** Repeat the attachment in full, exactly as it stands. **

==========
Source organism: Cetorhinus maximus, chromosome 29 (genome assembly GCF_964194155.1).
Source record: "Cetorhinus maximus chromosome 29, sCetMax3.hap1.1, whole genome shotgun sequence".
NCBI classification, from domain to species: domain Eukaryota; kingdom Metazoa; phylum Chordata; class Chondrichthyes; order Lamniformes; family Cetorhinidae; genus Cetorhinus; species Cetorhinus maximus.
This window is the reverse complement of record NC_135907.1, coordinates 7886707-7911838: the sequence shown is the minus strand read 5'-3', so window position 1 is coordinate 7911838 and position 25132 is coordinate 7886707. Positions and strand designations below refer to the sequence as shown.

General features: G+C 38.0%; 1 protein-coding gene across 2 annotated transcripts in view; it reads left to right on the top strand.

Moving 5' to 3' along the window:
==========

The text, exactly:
Source organism: Cetorhinus maximus, chromosome 29 (genome assembly GCF_964194155.1).
Source record: "Cetorhinus maximus chromosome 29, sCetMax3.hap1.1, whole genome shotgun sequence".
NCBI classification, from domain to species: domain Eukaryota; kingdom Metazoa; phylum Chordata; class Chondrichthyes; order Lamniformes; family Cetorhinidae; genus Cetorhinus; species Cetorhinus maximus.
This window is the reverse complement of record NC_135907.1, coordinates 7886707-7911838: the sequence shown is the minus strand read 5'-3', so window position 1 is coordinate 7911838 and position 25132 is coordinate 7886707. Positions and strand designations below refer to the sequence as shown.

General features: G+C 38.0%; 1 protein-coding gene across 2 annotated transcripts in view; it reads left to right on the top strand.

Moving 5' to 3' along the window: